Wednesday, 12 April 2017

The Change

A major turning point event in history may be described as "the change" or even as "the Change." The sudden global increase in intelligence in Poul Anderson's Brain Wave (London, 1977) is descibed as "the change" in the text (Chapter 20, p. 172-173) and as "the Change" in the relevant Wiki article. Whether the word is capitalized elsewhere in the text I have not ascertained.

How many fictional "Changes" are there?

In The Days Of The Comet by HG Wells (see here);
The Change series by SM Stirling;
The Changes Trilogy by Peter Dickinson (see here).

Quoting from memory alone, I think that there is an exchange roughly like this in News From Nowhere by William Morris:

"'When the Change came - the revolution as we used to call it - was there violence?'
"'Of course there was violence. What peace was there among those poor wretches of the twentieth century?'"

Observations
(i) I started thinking about Wells' and Stirling's "Changes," then asked, "Does Anderson have one?" and of course he does.
(ii) Wells shows us a mad vicar before the Change but does not show us a Changed vicar later whereas Stirling does show us both mad and sane clergymen after his Change. However, Wells' narrator's mother modifies her religious views. She still believes that there is a Hell, just that no one goes there!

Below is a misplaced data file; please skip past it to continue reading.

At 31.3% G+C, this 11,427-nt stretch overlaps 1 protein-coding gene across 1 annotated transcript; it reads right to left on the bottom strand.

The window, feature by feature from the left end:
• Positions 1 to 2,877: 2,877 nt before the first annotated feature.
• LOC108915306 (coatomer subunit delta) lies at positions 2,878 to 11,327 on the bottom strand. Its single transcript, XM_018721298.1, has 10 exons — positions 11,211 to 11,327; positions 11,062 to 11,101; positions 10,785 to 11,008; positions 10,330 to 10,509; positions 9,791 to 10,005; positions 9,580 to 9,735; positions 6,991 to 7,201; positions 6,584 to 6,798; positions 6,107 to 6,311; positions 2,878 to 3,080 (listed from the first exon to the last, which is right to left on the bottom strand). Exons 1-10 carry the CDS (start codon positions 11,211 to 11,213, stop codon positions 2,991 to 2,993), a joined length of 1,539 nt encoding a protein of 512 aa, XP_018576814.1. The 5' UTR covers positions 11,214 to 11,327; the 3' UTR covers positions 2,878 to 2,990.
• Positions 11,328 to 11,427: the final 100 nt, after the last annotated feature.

(iii) Again quoting from memory, someone said that revolutionary violence results from conservatism. People cling to outmoded social relationships long after the economic base of society has changed, e.g., aristocrats wield social and political power while merchants and bankers wield economic power. The balance of power shifts but there is resistance and conflict, then people exclaim, "How violent!" (I think that that was Trotsky in his The History Of The Russian Revolution.)
(iv) Wells and Anderson imagine a Change inside people whereas Stirling and Dickinson imagine a loss of technology.

1 comment:

  1. Kaor, Paul!

    Darn! I really should have remembered how at least one of Poul Anderson's books, BRAIN WAVE, showed us a "Change."

    And I agree with William Morris, drastic, sudden, socio/political upheavals WILL be accompanied by violence. Even as conservative a "revolution" as the US War of Independence was by definition VIOLENT.

    Yes, I remember Wells mad vicar, but not the details. Except Wells did not show us clergy who had not gone mad. Well, we shouldn't expect a PIONEER to think of everything!

    I have to partially disagree with your point (iii). I don't think all "outmoded social relationships" are either bad or actually "outmoded." Nor do I think all "Changes" will be good or desirable. E.g., like it or not, the Soviet Union was VASTLY worse than its Tsarist predecessor.

    Sean

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